The effects of a broken heart: An analysis of heart disease and depression

The United States has the most expensive health care system of the world’s developed nations. As of 2012, the U.S. spent $8,233 per person, per year on healthcare, accounting for nearly 18% of the Gross Domestic Product. In California, the healthcare spending growth from 2009 to 2014 outpaced that of the national total. Heart disease was the leading cause of death in the U.S. in 2010, accounting for 25% of all mortalities, and an estimated 17.3 million U.S. adults had at least one major depressive episode in 2017. Systemic improvements to the healthcare system would allow more individuals to get basic care, ensuring that government resources could be spent in ways that result in a higher return on investment. Existing literature provides a detailed review of depression factors, the connection between heart disease and depression, and outcomes for heart disease patients with depression. Research indicates many factors can affect the expression of depressive symptoms, including a loss of control. Multiple studies examining heart disease and depression report that individuals with heart disease are more likely to report depression than are individuals without heart disease. Moreover, heart disease patients with depression are more likely to visit the emergency room than are heart disease patients without depression. Early intervention may reduce costs and strain on the healthcare system. However, none of the existing research attempted to control for the endogeneity inherent between heart disease and depression. Endogeneity occurs when the change in a variable is related to other factors that influence the dependent variable and are not accounted for in the model. I ran regressions with two models to understand the relationship between heart disease, heart failure, and depression. The first binary regressions did not account for endogeneity, and the results indicate that as heart disease worsens to heart failure, the likelihood of being depressed increases significantly. I ran additional probit regressions to account for endogeneity, and found a similar positive relationship indicating the likelihood of being depressed increases as heart disease worsens to heart failure. However, when controlling for endogeneity, the effect of the relationship between heart disease, heart failure, and depression became much smaller. There is an inherent challenge in teasing apart the root causes for heart disease and depression due to the intricate relationship between the two diseases. I used fast food consumption and soda consumption variables to control for endogeneity in my regressions. Poor diet is correlated with higher rates of depression, but there is often not a clear distinction in the causal chain. There is a large, well-established body of work highlighting the role diet plays in heart health, and research supports that a traditional Mediterranean-type diet reduces the incidence of heart disease. Because unhealthy lifestyle factors such as poor diet play an important role in the onset of heart disease, which is associated with an increase in the incidence of depression, it is important that policymakers think about how to help make healthier lifestyle habits accessible to all. The relationship between heart disease and depression is complex, but the lifestyle factors that increase the incidence of both are clear. I recommend an increased focus on promoting the integration of healthy lifestyle habits such as eating nutritious foods into the lives of all Californians. Consuming fruits, vegetables, whole grains, fish, olive oil, low-fat dairy, and antioxidants, and avoiding fast food and soda, should be an affordable and available option for every person in California regardless of location or circumstance.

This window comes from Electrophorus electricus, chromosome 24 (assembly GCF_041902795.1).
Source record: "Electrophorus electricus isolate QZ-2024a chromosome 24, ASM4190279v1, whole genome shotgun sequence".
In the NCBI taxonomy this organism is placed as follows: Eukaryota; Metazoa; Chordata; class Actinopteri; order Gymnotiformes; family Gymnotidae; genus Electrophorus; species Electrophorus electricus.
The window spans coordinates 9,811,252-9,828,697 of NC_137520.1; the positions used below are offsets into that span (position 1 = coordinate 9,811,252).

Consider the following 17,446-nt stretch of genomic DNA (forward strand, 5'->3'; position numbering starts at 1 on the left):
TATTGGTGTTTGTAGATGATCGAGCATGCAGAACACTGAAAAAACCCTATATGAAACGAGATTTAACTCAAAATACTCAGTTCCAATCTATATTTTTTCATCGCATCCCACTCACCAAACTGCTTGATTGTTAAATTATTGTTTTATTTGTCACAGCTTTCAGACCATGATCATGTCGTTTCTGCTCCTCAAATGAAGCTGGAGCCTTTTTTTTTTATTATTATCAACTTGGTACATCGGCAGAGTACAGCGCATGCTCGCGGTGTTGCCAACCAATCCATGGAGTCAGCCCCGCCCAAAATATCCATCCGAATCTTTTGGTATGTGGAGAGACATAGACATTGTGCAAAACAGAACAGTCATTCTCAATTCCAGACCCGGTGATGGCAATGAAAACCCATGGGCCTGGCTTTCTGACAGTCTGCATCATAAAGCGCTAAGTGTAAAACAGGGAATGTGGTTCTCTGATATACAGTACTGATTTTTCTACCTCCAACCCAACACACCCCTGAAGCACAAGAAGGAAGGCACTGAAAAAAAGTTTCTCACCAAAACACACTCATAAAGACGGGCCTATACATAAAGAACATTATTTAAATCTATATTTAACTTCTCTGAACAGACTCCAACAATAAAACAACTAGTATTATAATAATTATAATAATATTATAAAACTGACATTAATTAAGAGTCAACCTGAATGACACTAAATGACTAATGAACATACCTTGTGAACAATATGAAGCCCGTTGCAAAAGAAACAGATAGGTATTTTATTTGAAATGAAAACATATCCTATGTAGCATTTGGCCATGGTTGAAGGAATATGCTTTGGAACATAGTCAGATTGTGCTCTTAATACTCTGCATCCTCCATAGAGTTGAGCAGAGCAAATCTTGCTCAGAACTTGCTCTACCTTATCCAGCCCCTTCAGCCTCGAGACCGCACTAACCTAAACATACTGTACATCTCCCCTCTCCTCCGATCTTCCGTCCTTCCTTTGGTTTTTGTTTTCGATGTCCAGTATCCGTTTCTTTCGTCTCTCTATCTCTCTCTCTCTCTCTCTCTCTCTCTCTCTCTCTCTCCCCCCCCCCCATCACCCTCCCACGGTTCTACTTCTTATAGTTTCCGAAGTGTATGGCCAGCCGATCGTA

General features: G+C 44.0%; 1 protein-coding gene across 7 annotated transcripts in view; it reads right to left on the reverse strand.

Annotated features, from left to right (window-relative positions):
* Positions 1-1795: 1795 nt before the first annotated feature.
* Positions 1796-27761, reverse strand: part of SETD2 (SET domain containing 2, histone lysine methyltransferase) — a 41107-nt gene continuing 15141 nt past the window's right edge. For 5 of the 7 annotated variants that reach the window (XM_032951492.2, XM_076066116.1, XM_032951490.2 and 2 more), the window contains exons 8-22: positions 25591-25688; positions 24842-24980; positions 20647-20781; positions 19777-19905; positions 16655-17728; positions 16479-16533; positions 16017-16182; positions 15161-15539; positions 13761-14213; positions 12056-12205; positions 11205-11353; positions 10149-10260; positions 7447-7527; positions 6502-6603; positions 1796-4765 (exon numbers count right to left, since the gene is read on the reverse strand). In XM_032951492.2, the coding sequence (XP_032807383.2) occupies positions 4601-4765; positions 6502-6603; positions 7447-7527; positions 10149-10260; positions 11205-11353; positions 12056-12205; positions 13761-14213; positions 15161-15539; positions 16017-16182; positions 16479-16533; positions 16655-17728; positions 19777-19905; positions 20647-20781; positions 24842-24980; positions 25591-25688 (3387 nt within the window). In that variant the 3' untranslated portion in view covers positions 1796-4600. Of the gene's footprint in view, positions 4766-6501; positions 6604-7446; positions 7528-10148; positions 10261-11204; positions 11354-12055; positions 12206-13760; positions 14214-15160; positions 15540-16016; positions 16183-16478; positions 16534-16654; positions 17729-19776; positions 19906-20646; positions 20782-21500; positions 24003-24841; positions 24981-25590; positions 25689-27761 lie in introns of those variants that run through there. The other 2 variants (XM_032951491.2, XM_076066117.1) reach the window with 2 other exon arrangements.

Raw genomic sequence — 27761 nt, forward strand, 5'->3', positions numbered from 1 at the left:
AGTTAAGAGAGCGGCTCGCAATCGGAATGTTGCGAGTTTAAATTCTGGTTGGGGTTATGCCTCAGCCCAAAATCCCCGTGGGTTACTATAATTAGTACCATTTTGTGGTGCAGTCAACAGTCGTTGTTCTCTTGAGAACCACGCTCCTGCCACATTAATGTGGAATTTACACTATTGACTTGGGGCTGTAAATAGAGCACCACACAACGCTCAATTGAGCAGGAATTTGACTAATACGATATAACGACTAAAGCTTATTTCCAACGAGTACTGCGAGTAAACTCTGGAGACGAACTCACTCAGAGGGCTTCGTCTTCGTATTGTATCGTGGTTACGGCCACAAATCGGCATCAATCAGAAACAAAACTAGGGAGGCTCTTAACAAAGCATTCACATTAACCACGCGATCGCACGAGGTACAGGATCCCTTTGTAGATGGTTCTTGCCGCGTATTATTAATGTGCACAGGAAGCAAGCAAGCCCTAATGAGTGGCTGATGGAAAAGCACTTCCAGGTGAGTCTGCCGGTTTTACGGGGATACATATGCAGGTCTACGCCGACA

Thesis (M.P.P.A., Public Policy and Administration)--California State University, Sacramento, 2020.